Wireless charging roads and motorways for electric cars could be coming to the UK
Wireless charging roads could become a reality in the UK after it was featured in a new £40 million proposal to push the country towards better air quality.
The Government has proposed to spend money developing wireless charging roads in the UK as part of a £40 million plan
Wireless charging roads could be developed to recharge electric cars while they drive along to solve some issues with limited infrastructure to support ownership of these vehicles.
The Government has pledged the money to develop both on-street and wireless charging to help transition from internal combustion engine cars to electric and hybrid.
How the wireless road systems would work is similar to how a Scalextric toy car does.
Wireless charging uses a process called electromagnetic induction to transfer energy.
On the ground is a pad in which electricity is passed through a coil of wire to generate a magnetic field.
This is then transferred to a receiver on the underside of the car.
If the technology works it could mean that drivers can top up their car as they drive along meaning there could be longer periods between charging.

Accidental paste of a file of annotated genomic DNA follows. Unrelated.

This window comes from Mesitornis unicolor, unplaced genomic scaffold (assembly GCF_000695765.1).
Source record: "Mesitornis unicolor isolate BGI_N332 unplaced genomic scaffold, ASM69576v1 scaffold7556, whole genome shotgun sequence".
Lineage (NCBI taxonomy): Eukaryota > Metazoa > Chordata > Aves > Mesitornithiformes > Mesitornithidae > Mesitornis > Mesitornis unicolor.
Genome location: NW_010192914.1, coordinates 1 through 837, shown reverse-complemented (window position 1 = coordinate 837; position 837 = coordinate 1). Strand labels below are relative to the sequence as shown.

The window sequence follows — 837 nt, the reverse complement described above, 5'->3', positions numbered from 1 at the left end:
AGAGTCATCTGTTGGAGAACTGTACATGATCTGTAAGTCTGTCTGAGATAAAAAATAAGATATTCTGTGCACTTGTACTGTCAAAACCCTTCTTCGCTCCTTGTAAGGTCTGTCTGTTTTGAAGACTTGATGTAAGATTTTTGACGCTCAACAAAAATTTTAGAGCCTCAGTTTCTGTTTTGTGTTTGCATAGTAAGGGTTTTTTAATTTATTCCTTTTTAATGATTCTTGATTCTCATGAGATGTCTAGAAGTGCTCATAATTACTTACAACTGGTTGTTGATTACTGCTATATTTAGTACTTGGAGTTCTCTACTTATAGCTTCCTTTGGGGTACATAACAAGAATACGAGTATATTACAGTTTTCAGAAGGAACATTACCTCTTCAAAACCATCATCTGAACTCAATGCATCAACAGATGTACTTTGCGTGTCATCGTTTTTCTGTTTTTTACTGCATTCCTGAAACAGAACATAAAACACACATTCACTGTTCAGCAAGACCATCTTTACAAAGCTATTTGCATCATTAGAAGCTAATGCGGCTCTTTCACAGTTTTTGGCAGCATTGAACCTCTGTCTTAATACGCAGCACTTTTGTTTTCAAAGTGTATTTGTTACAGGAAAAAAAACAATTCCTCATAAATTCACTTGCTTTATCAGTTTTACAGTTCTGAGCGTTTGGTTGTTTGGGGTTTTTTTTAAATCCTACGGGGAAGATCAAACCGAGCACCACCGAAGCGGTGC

The proposal was made in a Department for Transport (DfT) and could also see ire’s charging points positioned at service stations and car parks.
New homes will also, where permitted, be built with an electric car charging points.
David Martell, of the electric car charging company Chargemaster, said to The Times: “Wireless charging will make driving an electric vehicle as similar as possible to driving a petrol or diesel car but without frequent trips to the petrol station.”
This is not the first time that wireless charging roads have been proposed as a number of firms have developed technologies.
Renault partnered with Qualcomm Technologies and Vedecom to develop a stretch of road to test the technology’s capability.
The 100-metre test track was said to be capable of a charge up to 20 kilowatts at speeds up to, and in excess of, 62 miles per hour (100kmh).